To evaluate the metabolite patterns across different areas of the patients’ GBM, MVS was performed at high magnetic fields (7 T). For three patients, MVS was acquired sampling an array of 16 to 30 voxels covering distinct regions of the GBM, encompassing parts of the tumor core, the presumed infiltration zone, and adjacent brain (Fig. 2a). This allowed the measurement of 16 metabolites with their corresponding spatial information (Additional File 2), as visualized for nine individual metabolites in distinct heatmaps projected onto the respective MRI of P1 (MRSI, Additional file 1: Fig. S3). Benefiting from the increases in sensitivity and spectral resolution at 7 T together with the short-TE used, we could characterize metabolites beyond those commonly reported at 3 T (i.e. NAA, tCho, tCr, Glu + Gln and Ins), including a separate measure of Glu and Gln, and low concentration metabolites such as glycine (an important glioma marker), NAAG, PE and GSH. To determine the spatial pattern of the metabolite profiles, the MVS data of the three patients’ GBM was analyzed simultaneously by STATIS, for which the corresponding representation of the metabolites on the first axis is depicted in Fig. 2b. The metabolite profile attributed to each individual voxel, defined by their coordinates on the first axis of STATIS, was then projected as a heatmap onto the MRIs of the three patients to visualize the spatial organization of the metabolite profiles in the tumor (Fig. 2a). Globally, the spatial pattern of the metabolite profiles was characterized by low levels of NAA, and neurotransmitters, and high concentrations of GPC.PCho, Gln and lipids for voxels located in the tumor core, corresponding to high values on this first axis of STATIS (Fig. 2b) (red in the heatmap, Fig. 2a). In contrast, the probable infiltration zones and “normal” brain were reflected in low values on this first axis (blue in in the heatmap, Fig. 2a) with NAA as a prominent marker (Fig. 2b).
To elucidate the resemblance of the spectral patterns of the patients’ GBM, composed of necrotic and infiltrative tumor regions, with the spectra from the PDOXs we analyzed the 13 common metabolites (less than 50% missing values). To this end, the correlation of the coordinates of the common metabolites of the respective STATIS analyses was determined as depicted in a scatter plot (Fig. 2c). This revealed a remarkable similarity (Spearman correlation = 0.68, p < 0.013) between the spatial metabolite profiles derived from MVS across the different areas of the human glioblastoma and the temporal metabolite profiles of the PDOX, reflecting early and late stages of tumor development and invasive growth. Hence, the observed alterations of the metabolite profiles across the sampled (MVS) areas of the patients that encompassed ”normal” brain, invasion zone, and the tumor core, resembled the temporal changes of the metabolite profiles in the mouse brains during tumor development, from normal brain, invasive growth, to the full blown orthotopic xenografts at end-stage. This reflected the progression of the metabolite profiles from high NAA/low GPC.PCho (more “normal”, low values on the first axes of human MV and PDOX), to low NAA, GABA, Glu and high GPC.PCho, and Gln (more “tumoral”, high values on the first axes of human MV and PDOX), and remarkably respecting the gradient of the metabolites.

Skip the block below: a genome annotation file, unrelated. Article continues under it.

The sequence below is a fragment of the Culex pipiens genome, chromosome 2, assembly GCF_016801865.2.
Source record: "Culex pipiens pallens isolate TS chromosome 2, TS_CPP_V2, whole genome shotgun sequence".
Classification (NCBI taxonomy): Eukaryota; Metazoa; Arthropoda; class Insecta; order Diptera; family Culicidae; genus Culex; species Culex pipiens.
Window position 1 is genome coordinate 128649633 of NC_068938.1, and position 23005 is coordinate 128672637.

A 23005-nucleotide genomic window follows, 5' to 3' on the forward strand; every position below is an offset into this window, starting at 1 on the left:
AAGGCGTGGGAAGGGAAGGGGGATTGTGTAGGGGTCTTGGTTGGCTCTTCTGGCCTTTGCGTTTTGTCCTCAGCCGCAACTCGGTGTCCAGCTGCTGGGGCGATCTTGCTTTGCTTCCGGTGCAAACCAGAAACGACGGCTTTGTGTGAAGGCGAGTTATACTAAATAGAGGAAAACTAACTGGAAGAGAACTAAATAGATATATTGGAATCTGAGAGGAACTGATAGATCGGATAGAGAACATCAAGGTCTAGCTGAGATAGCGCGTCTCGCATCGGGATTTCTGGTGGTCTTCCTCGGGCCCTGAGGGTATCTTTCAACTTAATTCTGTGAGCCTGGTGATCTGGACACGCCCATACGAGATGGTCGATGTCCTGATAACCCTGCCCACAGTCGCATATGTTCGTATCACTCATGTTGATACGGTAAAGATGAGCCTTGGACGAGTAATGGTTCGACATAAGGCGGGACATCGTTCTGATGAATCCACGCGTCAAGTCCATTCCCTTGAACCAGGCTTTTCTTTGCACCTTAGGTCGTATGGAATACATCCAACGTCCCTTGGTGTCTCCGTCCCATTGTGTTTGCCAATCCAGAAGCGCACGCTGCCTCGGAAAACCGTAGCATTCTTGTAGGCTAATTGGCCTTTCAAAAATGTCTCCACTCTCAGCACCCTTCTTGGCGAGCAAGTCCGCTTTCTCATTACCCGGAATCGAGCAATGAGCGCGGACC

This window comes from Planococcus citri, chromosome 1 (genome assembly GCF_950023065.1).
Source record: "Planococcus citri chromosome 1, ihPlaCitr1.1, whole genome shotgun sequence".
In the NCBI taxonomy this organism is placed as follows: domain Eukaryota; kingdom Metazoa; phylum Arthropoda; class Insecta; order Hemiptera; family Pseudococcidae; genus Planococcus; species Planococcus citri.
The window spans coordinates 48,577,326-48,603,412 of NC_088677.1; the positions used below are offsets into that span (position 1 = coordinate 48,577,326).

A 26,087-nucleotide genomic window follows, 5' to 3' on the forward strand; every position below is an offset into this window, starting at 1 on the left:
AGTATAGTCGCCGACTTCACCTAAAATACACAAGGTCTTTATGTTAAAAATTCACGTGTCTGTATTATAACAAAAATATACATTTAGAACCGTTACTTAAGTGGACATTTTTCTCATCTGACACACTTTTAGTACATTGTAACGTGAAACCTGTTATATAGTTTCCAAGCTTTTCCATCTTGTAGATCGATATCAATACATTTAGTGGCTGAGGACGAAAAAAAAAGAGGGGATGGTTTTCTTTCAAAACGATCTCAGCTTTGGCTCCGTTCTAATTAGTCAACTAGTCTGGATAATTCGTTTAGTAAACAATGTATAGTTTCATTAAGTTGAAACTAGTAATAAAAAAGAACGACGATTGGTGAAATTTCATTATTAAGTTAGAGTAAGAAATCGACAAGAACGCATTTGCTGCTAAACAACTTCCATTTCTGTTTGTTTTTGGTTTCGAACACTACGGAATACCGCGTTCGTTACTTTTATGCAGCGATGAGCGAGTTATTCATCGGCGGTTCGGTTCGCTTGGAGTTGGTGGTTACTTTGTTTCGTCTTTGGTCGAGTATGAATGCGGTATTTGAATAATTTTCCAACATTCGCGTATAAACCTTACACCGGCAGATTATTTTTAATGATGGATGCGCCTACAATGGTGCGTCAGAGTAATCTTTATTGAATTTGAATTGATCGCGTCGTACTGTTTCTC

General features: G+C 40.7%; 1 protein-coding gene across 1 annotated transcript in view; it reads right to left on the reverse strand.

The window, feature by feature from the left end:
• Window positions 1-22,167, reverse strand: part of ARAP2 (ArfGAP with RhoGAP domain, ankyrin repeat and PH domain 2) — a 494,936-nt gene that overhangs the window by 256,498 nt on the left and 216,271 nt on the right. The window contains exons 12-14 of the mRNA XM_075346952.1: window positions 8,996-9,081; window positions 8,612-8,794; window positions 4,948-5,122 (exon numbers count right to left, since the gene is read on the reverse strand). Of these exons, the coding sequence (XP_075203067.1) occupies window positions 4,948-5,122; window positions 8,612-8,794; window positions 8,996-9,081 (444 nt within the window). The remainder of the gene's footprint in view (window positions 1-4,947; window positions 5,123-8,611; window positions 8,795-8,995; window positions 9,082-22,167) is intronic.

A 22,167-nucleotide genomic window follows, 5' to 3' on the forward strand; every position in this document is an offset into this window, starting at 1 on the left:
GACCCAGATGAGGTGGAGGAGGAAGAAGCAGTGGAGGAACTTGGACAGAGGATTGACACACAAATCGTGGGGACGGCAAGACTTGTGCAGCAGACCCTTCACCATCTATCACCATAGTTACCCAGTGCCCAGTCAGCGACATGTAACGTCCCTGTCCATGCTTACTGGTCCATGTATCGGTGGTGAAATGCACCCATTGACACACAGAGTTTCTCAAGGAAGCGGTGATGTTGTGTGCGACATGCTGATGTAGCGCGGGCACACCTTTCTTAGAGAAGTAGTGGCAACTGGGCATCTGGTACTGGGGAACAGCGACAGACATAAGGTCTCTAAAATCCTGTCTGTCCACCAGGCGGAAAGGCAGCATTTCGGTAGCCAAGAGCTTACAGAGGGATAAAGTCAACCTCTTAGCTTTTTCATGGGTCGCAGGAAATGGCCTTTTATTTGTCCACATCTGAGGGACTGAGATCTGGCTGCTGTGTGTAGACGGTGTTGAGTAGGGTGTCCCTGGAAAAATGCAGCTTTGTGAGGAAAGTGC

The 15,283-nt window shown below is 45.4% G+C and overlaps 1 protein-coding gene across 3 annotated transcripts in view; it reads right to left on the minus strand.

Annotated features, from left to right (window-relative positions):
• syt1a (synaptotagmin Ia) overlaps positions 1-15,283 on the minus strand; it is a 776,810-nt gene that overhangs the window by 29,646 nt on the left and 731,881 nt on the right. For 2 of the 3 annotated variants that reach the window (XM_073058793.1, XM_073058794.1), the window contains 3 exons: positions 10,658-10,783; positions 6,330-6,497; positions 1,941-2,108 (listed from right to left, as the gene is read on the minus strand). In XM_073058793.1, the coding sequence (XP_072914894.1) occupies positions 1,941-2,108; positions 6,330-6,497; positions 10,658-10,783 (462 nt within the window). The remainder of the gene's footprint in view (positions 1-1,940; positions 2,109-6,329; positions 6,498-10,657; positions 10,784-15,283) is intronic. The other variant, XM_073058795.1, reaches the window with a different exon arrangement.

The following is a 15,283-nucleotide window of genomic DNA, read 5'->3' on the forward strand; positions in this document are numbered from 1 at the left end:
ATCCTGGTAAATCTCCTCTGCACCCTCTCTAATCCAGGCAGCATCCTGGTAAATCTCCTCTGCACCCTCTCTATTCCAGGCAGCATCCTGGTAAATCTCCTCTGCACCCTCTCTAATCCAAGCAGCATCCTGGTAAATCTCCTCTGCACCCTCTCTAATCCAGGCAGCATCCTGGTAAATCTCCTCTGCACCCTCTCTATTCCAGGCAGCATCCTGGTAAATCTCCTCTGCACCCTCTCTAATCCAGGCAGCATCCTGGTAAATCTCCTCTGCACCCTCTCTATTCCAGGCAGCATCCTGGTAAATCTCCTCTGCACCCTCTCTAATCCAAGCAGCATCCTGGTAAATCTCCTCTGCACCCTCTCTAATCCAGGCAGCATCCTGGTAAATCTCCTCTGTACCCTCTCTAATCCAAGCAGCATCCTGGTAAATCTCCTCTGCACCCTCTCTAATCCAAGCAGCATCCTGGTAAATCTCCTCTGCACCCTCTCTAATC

Gene expression profiles integrating human and mouse reads
To investigate the molecular underpinnings of tumor invasion the human glioblastoma (n = 8, excluding P10) and the macro-dissected PDOX of the injected and corresponding region of the contralateral side, were subjected to RNA-sequencing (Table 1, Additional File 3). The samples selected for this analysis included those from P1, 12, 14, and 7, for which we were able to obtain MVS of the patients, or for which a large number of samples were available (Table 1), The human and mouse reads, classified using the Disambiguate algorithm  were proportional to the presence of human cells in the mouse brain, as estimated on the DNA level with species-specific PCR and the ratio of human tumor cells/mouse cells (Spearman correlation = 0.867, p < 0.001) as determined by immunohistochemistry with a human-specific nuclear marker (NCL). Analyzing the human reads only, the genomic variant analysis (SNVs) established the filiation of the original patient tumors and the corresponding PDOX . Characteristic molecular features of the parental tumors, such as mutations or previously described expression signatures  (e.g. associated with EGFR overexpression), were mostly retained in the PDOX (Additional file 1: Fig. S4).